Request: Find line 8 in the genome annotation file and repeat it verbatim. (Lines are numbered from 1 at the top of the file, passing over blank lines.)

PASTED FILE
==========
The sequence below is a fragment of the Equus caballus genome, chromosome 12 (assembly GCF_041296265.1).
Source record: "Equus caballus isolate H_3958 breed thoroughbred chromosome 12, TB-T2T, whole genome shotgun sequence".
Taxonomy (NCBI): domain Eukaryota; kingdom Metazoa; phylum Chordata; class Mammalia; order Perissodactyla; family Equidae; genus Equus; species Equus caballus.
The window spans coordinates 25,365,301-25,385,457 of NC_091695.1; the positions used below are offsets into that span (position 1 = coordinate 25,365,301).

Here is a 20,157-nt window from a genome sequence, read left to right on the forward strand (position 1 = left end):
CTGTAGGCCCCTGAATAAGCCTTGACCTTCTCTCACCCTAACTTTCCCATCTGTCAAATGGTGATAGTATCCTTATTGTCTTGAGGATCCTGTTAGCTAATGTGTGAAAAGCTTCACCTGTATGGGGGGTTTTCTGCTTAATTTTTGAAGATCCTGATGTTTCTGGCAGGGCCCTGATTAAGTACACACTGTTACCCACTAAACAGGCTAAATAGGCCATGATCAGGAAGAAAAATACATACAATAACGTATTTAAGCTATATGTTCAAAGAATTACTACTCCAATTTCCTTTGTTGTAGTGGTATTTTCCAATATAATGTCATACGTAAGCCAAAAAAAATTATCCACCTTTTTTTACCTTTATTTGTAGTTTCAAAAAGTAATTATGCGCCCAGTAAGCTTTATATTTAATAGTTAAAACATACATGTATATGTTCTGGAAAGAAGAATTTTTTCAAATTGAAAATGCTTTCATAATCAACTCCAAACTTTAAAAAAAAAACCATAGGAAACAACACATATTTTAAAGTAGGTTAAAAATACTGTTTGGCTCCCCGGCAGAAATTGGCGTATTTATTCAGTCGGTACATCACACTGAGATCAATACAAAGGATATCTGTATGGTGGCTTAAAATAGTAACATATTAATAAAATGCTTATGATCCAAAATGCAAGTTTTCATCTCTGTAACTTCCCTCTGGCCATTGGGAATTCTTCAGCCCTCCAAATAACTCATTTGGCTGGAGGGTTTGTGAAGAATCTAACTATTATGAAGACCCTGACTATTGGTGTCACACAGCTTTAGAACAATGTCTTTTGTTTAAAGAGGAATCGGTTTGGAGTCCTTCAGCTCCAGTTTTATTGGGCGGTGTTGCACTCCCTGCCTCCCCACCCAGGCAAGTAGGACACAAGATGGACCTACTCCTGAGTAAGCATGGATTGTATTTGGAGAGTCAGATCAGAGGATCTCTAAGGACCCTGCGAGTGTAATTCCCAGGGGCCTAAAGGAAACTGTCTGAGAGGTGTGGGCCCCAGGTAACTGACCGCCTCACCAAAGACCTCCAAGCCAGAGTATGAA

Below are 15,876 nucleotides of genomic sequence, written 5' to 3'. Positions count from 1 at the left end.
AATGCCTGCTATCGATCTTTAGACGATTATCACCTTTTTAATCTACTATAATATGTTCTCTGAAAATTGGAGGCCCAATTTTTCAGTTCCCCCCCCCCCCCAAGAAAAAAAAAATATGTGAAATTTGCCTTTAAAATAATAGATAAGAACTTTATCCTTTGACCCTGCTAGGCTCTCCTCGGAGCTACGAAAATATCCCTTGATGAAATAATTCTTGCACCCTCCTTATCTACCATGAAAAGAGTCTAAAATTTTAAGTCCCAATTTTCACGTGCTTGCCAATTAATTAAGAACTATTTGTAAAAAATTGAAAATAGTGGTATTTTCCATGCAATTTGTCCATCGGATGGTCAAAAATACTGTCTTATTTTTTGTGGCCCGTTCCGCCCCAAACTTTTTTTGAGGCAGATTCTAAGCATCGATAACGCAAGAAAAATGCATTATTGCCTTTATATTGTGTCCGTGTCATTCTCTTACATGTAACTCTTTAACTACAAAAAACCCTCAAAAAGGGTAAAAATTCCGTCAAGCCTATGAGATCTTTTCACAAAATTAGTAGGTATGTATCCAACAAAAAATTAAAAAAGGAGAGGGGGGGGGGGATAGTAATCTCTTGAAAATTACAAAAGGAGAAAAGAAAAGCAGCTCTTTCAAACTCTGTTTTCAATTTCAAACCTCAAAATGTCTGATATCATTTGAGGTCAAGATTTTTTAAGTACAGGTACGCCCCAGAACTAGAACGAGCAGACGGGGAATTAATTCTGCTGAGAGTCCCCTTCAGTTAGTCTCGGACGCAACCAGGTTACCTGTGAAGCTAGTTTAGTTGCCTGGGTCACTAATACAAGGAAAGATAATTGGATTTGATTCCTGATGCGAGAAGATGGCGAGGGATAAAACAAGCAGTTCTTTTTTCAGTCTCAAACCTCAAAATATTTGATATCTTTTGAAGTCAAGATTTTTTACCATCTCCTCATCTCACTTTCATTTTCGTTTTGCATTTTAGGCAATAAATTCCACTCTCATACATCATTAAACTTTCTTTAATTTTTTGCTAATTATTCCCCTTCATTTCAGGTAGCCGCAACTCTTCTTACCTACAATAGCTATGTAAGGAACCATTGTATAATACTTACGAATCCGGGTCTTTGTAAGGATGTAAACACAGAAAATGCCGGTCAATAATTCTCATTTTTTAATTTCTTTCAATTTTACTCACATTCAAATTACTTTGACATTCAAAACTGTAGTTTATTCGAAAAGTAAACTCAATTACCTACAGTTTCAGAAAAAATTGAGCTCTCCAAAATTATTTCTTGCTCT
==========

AATGCCTGCTATCGATCTTTAGACGATTATCACCTTTTTAATCTACTATAATATGTTCTCTGAAAATTGGAGGCCCAATTTTTCAGTTCCCCCCCCCCCCCAAGAAAAAAAAAATATGTGAAATTTGCCTTTAAAATAATAGATAAGAACTTTATCCTTTGACCCTGCTAGGCTCTCCTCGGAGCTACGAAAATATCCCTTGATGAAATAATTCTTGCACCCTCCTTATCTACCATGAAAAGAGTCTAAAATTTTAAGTCCCAATTTTCACGTGCTTGCCAATTAATTAAGAACTATTTGTAAAAAATTGAAAATAGTGGTATTTTCCATGCAATTTGTCCATCGGATGGTCAAAAATACTGTCTTATTTTTTGTGGCCCGTTCCGCCCCAAACTTTTTTTGAGGCAGATTCTAAGCATCGATAACGCAAGAAAAATGCATTATTGCCTTTATATTGTGTCCGTGTCATTCTCTTACATGTAACTCTTTAACTACAAAAAACCCTCAAAAAGGGTAAAAATTCCGTCAAGCCTATGAGATCTTTTCACAAAATTAGTAGGTATGTATCCAACAAAAAATTAAAAAAGGAGAGGGGGGGGGGGATAGTAATCTCTTGAAAATTACAAAAGGAGAAAAGAAAAGCAGCTCTTTCAAACTCTGTTTTCAATTTCAAACCTCAAAATGTCTGATATCATTTGAGGTCAAGATTTTTTAAGTACAGGTACGCCCCAGAACTAGAACGAGCAGACGGGGAATTAATTCTGCTGAGAGTCCCCTTCAGTTAGTCTCGGACGCAACCAGGTTACCTGTGAAGCTAGTTTAGTTGCCTGGGTCACTAATACAAGGAAAGATAATTGGATTTGATTCCTGATGCGAGAAGATGGCGAGGGATAAAACAAGCAGTTCTTTTTTCAGTCTCAAACCTCAAAATATTTGATATCTTTTGAAGTCAAGATTTTTTACCATCTCCTCATCTCACTTTCATTTTCGTTTTGCATTTTAGGCAATAAATTCCACTCTCATACATCATTAAACTTTCTTTAATTTTTTGCTAATTATTCCCCTTCATTTCAGGTAGCCGCAACTCTTCTTACCTACAATAGCTATGTAAGGAACCATTGTATAATACTTACGAATCCGGGTCTTTGTAAGGATGTAAACACAGAAAATGCCGGTCAATAATTCTCATTTTTTAATTTCTTTCAATTTTACTCACATTCAAATTACTTTGACATTCAAAACTGTAGTTTATTCGAAAAGTAAACTCAATTACCTACAGTTTCAGAAAAAATTGAGCTCTCCAAAATTATTTCTTGCTCT